Along with other NATO members, the UK has decided to increase its military presence in the Baltic region.
The UK defence secretary, Michael Fallon, who is scheduled to attend a two-day Nato meeting on Wednesday in Brussels with an agenda dominated by Russia, announced that the UK is to contribute to a permanent Nato naval force for the first time since 2010.
Fallon said: “Increasing our Nato deployments sends a strong message to our enemies that we are ready to respond to any threat and defend our allies. 2016 will see a particular focus on the Baltic region.”
The growing Nato presence in the Baltic states is intended to deter Russia from repeating in the region the kind of intervention seen in Ukraine, Nato says.
The UK, which already has planes operating in the Baltic states and regularly sends troops to the region on training exercises, is to deploy a Type 23 Frigate – HMS Iron Duke – with the Nato force in the Baltic, as well as a Type-45 destroyer and three minesweepers, with, in all, 530 naval personnel.
It has come off second best against Russia in Ukraine, failing to prevent the loss of Crimea, and has been wrong-footed too by Russia’s surprise intervention in Syria.
Nato has an agreement with Russia not to deploy permanent troops along its border but it is getting around this by having troops training in eastern Europe on a rotational basis, which is almost the same as having them based there permanently.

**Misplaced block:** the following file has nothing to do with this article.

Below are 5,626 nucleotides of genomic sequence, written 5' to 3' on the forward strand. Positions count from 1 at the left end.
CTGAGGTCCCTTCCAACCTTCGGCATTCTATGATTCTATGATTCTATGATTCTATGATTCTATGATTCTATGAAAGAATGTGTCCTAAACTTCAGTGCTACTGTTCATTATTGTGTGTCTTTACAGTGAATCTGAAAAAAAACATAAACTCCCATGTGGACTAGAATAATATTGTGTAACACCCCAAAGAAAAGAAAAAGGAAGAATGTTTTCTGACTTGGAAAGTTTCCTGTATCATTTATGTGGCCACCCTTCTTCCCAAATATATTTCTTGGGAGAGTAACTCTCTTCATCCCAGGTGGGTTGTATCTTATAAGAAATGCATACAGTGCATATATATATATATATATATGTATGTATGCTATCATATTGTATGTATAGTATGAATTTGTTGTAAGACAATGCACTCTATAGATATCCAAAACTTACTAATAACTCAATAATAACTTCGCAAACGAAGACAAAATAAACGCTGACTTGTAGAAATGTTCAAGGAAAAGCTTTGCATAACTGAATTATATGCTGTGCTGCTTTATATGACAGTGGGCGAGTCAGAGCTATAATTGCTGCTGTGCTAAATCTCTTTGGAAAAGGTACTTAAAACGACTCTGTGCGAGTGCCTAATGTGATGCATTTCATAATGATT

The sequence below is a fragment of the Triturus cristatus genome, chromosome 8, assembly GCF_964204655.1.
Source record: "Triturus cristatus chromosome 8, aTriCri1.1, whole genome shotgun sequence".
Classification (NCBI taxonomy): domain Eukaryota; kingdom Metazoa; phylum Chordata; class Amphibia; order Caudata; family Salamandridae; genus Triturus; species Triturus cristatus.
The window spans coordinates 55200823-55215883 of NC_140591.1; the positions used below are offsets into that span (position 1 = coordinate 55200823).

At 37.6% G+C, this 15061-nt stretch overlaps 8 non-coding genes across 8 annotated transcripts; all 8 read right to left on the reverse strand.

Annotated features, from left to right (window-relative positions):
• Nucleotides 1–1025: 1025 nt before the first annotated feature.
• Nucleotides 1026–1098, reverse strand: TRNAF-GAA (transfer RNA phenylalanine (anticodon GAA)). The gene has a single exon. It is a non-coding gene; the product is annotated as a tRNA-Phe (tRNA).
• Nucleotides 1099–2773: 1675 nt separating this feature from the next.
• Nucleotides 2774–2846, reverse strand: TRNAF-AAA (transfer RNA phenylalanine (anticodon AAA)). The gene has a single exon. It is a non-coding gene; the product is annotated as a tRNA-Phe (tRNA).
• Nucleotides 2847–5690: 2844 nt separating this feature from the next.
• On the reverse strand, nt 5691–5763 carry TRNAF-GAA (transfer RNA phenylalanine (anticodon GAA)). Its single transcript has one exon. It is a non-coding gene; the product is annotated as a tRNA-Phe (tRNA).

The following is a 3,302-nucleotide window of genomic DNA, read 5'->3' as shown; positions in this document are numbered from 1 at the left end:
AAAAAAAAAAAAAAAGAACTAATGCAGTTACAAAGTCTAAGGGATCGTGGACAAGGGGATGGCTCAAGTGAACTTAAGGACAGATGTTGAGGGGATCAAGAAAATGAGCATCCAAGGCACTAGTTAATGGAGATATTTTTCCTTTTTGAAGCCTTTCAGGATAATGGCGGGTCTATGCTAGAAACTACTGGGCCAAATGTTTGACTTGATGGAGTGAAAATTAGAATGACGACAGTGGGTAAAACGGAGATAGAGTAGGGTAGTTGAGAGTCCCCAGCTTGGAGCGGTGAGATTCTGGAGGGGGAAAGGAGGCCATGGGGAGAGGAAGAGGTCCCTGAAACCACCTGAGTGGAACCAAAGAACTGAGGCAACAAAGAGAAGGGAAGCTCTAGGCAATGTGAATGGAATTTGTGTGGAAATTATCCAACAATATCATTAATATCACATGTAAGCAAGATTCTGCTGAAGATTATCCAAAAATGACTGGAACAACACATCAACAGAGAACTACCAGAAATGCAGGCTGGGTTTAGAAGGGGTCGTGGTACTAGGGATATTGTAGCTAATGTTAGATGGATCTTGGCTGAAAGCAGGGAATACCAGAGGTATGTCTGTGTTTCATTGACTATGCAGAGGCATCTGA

The US ambassador to Nato, Douglas Lute, described the new American posture of prepositioning heavy equipment in western Europe as “modern deterrence” or “21st century deterrence”, a flexible, rapid-reaction force in contrast with the heavy, fixed force that existed during the cold war.
He rejected media criticism that the US move is provocative. “Nato has not invaded anyone recently,” he said.
As well as expressing concern about Russia in Ukraine and the Baltics, Nato also warned about the dangers posed by violations of the air space of a member of Nato, Turkey, by Russian planes flying in Syria.